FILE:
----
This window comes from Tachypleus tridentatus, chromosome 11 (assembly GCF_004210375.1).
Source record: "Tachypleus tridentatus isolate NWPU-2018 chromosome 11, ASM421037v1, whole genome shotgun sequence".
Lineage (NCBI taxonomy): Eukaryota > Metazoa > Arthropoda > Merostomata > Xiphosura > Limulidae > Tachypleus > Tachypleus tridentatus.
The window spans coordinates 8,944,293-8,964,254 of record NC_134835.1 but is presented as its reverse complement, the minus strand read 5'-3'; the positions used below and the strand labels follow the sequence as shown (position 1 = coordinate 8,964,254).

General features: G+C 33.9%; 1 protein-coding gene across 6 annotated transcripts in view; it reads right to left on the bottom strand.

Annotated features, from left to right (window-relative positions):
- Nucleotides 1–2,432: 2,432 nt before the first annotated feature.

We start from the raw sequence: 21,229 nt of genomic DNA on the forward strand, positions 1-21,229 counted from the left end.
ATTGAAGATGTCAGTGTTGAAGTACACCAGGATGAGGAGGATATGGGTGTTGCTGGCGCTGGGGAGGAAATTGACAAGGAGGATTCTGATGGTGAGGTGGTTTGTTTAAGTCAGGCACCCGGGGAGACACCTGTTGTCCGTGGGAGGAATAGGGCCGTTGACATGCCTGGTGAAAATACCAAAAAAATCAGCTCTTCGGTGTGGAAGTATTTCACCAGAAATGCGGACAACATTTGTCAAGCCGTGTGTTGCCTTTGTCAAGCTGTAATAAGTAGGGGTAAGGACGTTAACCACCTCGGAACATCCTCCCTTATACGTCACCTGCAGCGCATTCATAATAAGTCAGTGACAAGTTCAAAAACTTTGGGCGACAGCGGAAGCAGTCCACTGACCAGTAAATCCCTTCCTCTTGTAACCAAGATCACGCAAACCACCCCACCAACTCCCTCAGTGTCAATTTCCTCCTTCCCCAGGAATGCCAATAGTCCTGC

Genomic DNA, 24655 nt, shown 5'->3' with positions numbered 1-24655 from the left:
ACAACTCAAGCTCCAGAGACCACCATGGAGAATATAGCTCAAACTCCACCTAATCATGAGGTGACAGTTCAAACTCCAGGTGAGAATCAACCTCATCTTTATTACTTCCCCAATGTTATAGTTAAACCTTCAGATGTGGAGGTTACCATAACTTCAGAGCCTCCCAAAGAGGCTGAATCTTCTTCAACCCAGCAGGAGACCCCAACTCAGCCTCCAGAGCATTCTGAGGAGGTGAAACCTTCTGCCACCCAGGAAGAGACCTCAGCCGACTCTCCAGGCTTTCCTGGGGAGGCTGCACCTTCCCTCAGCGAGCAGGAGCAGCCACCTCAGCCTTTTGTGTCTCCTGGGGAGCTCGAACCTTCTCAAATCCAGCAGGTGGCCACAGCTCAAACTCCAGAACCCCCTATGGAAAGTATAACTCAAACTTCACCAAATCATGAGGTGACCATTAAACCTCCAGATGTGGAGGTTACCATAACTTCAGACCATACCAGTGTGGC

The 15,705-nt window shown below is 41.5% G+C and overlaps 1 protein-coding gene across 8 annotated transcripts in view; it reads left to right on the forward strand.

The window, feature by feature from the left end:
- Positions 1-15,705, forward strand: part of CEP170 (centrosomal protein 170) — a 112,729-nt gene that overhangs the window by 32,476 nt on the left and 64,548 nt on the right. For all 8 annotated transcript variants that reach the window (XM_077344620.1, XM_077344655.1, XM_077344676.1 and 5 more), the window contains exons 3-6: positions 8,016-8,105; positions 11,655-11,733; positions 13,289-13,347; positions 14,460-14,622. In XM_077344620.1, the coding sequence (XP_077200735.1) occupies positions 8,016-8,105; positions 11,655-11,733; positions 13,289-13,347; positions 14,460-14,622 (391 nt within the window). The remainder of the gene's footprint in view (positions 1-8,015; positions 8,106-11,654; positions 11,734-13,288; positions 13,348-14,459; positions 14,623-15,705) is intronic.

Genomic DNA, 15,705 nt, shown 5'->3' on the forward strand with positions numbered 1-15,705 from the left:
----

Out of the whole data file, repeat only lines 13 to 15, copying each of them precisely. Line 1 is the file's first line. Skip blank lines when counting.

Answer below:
The window, feature by feature from the left end:
- Positions 1-15,705, forward strand: part of CEP170 (centrosomal protein 170) — a 112,729-nt gene that overhangs the window by 32,476 nt on the left and 64,548 nt on the right. For all 8 annotated transcript variants that reach the window (XM_077344620.1, XM_077344655.1, XM_077344676.1 and 5 more), the window contains exons 3-6: positions 8,016-8,105; positions 11,655-11,733; positions 13,289-13,347; positions 14,460-14,622. In XM_077344620.1, the coding sequence (XP_077200735.1) occupies positions 8,016-8,105; positions 11,655-11,733; positions 13,289-13,347; positions 14,460-14,622 (391 nt within the window). The remainder of the gene's footprint in view (positions 1-8,015; positions 8,106-11,654; positions 11,734-13,288; positions 13,348-14,459; positions 14,623-15,705) is intronic.

Genomic DNA, 15,705 nt, shown 5'->3' on the forward strand with positions numbered 1-15,705 from the left: